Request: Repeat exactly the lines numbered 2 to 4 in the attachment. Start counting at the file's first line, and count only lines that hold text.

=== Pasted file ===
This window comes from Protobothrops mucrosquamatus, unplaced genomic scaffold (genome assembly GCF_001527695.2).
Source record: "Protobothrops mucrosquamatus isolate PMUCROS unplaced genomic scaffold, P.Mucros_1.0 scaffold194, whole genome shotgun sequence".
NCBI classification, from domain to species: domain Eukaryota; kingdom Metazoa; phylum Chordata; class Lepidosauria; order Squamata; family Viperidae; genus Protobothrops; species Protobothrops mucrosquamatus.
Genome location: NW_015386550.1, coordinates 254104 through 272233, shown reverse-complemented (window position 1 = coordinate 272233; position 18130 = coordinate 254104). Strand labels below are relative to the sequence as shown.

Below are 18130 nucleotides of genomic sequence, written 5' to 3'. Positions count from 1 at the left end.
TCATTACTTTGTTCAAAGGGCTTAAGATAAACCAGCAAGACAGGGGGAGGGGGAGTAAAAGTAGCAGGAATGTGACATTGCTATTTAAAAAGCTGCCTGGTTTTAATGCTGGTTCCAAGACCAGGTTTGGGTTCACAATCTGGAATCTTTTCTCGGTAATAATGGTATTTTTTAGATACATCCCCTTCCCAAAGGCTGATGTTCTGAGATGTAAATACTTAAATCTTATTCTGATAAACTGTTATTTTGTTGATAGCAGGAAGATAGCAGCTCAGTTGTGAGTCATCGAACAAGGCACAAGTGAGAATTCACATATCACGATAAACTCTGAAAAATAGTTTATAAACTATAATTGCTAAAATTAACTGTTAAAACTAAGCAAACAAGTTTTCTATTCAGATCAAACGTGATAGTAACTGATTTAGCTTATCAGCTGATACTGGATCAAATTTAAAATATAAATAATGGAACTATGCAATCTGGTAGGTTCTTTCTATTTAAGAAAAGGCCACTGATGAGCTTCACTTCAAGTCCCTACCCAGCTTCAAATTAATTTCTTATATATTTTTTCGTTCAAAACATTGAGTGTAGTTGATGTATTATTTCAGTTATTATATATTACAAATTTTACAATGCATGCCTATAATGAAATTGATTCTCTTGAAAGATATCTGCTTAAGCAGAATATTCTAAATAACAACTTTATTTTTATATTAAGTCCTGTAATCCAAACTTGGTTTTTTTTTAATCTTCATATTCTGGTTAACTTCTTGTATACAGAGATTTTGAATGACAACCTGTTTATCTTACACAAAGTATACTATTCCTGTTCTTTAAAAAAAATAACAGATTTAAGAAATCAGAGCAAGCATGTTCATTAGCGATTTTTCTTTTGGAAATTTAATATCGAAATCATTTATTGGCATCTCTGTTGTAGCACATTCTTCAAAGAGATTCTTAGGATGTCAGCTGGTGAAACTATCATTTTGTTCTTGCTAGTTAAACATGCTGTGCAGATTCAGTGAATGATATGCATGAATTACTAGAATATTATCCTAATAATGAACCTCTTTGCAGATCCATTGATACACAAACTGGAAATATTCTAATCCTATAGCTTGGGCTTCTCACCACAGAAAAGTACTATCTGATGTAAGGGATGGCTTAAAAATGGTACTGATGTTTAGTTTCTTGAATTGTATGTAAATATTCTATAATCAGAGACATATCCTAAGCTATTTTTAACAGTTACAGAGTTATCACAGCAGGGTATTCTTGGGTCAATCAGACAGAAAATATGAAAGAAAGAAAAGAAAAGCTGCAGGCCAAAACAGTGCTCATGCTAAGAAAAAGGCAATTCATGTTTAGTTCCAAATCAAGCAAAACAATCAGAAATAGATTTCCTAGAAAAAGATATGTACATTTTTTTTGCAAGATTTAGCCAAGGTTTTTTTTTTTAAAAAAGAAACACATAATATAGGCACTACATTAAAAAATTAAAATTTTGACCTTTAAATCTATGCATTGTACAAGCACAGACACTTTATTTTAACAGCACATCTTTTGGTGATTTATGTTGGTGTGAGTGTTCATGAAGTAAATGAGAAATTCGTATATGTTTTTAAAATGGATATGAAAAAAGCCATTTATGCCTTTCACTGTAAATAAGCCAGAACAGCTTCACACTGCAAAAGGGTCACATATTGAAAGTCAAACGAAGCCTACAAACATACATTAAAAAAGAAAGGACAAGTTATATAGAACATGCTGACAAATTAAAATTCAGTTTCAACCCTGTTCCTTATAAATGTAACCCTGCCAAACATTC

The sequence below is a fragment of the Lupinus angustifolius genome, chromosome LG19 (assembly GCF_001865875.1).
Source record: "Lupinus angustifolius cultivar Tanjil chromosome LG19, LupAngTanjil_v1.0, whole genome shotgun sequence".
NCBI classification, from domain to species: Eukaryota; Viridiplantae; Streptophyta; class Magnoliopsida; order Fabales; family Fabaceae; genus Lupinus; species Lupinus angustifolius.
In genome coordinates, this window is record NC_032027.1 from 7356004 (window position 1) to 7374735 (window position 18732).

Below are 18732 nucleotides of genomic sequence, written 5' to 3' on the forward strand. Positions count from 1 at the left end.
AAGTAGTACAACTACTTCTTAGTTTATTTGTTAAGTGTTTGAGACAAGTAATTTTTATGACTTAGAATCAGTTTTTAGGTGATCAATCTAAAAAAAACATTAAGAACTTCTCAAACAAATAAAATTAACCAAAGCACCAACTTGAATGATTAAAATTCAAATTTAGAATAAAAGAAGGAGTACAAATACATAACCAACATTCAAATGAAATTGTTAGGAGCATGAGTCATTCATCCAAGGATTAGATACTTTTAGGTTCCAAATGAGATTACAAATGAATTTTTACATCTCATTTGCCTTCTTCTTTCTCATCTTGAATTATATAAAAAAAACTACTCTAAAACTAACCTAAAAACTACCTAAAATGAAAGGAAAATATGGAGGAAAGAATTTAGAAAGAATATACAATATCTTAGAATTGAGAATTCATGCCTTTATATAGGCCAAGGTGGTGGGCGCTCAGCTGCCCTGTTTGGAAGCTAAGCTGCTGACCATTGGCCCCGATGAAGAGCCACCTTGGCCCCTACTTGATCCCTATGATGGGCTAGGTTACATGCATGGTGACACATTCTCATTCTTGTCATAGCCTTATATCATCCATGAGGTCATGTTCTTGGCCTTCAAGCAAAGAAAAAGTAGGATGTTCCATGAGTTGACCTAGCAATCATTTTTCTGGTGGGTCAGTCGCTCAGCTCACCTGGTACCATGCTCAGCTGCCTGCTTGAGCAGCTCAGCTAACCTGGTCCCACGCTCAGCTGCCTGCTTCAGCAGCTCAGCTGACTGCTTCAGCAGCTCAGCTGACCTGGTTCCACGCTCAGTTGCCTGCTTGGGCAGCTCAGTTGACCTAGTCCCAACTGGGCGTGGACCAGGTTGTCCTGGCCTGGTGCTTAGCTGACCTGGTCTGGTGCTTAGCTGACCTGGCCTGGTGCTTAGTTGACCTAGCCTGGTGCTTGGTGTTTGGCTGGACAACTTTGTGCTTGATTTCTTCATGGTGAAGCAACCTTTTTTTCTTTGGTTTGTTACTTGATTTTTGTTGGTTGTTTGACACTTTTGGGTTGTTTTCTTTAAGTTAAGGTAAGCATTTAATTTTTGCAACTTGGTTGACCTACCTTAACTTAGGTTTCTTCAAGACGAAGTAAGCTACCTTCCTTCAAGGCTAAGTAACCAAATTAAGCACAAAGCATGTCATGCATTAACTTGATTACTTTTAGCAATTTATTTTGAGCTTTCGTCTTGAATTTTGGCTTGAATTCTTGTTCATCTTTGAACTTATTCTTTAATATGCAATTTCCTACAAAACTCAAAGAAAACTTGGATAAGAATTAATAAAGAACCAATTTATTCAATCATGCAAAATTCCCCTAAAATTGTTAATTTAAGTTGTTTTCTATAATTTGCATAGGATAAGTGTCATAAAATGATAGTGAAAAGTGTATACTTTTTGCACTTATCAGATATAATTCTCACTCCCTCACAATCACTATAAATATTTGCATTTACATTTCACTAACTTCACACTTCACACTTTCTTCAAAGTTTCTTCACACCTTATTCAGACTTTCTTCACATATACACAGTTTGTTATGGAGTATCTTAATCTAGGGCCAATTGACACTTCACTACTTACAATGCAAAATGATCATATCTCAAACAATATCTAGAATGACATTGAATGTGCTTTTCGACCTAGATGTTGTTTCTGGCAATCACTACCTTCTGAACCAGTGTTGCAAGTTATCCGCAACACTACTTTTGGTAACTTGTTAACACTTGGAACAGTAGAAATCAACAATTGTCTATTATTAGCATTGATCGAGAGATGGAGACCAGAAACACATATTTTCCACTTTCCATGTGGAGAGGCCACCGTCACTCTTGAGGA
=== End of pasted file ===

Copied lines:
Source record: "Protobothrops mucrosquamatus isolate PMUCROS unplaced genomic scaffold, P.Mucros_1.0 scaffold194, whole genome shotgun sequence".
NCBI classification, from domain to species: domain Eukaryota; kingdom Metazoa; phylum Chordata; class Lepidosauria; order Squamata; family Viperidae; genus Protobothrops; species Protobothrops mucrosquamatus.
Genome location: NW_015386550.1, coordinates 254104 through 272233, shown reverse-complemented (window position 1 = coordinate 272233; position 18130 = coordinate 254104). Strand labels below are relative to the sequence as shown.